It’s been said that the scooter wars will be a bloodbath, and that Uber will win. Over the weekend, though, one of the ride-hailing companies’ rivals (in the two-wheeled market, at least) showed that it’s not afraid to steal a trick or two from Uber’s Kalanick Era of yesteryear — and launched a series of stealth attacks on unsuspecting cities.
That Rival: Bird, which has made some noble pledges to municipal regulators about picking up its scooters and sharing revenue with public entities. But regulators in Providence, Rhode Island and Cambridge and Somerville, both in Massachusetts, were surprised when the company dropped off fleets without warning on Friday, WCVB reports.
Officials in Providence, at least, are in contact with the California-based company, according to NBC 10 News.
“We are also in the early stages of developing a policy for dockless scooters,” a spokesperson for the city told the channel. “The city does not have a contract with them.”
“Ask forgiveness, not permission” has begun to define Bird, which is headquartered in Santa Monica, California and was founded by a former Uber exec. Its vehicles were also left without warning on the streets of St. Paul and Salt Lake City recently.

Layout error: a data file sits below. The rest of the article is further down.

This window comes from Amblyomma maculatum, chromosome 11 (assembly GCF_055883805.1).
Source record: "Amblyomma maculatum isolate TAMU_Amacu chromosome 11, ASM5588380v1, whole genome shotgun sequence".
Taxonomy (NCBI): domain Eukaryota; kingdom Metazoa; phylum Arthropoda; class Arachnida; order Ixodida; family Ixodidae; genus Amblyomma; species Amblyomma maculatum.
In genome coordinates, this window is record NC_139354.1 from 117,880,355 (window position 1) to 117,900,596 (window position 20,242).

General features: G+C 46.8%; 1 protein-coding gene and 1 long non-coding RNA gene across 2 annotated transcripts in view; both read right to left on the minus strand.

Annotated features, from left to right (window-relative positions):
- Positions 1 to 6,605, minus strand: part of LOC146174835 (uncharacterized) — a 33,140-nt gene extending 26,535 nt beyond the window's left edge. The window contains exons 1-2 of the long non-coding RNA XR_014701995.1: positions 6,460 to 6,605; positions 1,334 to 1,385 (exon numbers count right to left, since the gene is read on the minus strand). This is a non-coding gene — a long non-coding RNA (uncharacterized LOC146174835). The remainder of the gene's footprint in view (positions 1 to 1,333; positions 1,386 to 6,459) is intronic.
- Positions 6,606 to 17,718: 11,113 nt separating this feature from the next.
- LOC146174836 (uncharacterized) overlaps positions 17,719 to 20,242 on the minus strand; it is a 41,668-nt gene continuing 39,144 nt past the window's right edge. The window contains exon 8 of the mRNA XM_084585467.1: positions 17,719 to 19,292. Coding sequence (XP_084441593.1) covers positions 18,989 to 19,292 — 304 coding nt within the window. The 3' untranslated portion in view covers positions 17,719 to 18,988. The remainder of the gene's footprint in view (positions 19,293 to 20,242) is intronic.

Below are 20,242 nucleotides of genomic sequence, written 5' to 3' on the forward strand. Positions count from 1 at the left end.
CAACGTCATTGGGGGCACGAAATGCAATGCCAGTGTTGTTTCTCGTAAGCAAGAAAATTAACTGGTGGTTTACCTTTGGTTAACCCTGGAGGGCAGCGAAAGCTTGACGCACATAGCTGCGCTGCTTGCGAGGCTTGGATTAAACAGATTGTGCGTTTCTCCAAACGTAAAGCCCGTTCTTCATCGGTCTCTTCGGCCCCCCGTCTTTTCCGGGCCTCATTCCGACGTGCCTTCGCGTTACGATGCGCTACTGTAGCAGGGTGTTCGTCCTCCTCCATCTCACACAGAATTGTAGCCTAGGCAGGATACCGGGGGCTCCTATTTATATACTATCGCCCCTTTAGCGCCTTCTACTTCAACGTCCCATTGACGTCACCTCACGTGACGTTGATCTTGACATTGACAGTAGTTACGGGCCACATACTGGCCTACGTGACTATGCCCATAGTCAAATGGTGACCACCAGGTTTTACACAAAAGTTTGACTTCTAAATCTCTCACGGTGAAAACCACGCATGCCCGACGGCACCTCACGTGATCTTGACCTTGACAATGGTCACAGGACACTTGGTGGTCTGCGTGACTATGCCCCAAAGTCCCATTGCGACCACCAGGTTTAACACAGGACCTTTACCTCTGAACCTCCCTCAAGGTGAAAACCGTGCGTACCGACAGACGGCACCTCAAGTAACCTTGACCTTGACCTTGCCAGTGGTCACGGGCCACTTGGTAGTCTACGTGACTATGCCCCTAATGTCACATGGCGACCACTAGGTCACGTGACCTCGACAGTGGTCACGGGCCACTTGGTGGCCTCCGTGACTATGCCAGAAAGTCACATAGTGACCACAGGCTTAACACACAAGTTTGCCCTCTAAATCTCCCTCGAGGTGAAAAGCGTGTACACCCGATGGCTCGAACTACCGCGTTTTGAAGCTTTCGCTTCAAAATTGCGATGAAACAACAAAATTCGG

St. Paul’s mayor told reporters last week that officials would begin collecting the company’s scooters (that is, if they were still in the public right-of-way as of 12 p.m. on July 20). In Salt Lake City, meanwhile, Bird took the scooters out of circulation once the city told the company that the vehicles were out of compliance, the Salt Lake Tribune reports.
In Salt Lake, officials have since worked on creating rules to accommodate the scooters.
“The city has scrambled to draft an operating agreement that would create licensing requirements, safety regulations, and limits on how many dockless scooters and bikes can be scattered around,” according to the paper.
St. Paul is also reportedly working on a program to oversee several companies, including Bird.
The company wasn’t so lucky in Nashville, as Next City reported at the time. Just two weeks after Bird launched, the city shooed it away.
“Bird scooters have been observed by employees of the Metropolitan Government obstructing the public sidewalk,” Metro attorney Theresa Costonis wrote in a letter in May. The relationship seems to have smoothed over a bit, though — a pilot program has since been announced, and the city anticipates scooters rolling out with its official blessing in August.
Bird, of course, is only one side of the scooter wars — its competitors include Lime and Spin, among others. Uber has partnered with Lime, and purchased Jump Bikes in April, which offers scooter rentals as well.
Rachel Dovey is an award-winning freelance writer and former USC Annenberg fellow living at the northern tip of California’s Bay Area. She writes about infrastructure, water and climate change and has been published by Bust, Wired, Paste, SF Weekly, the East Bay Express and the North Bay Bohemian.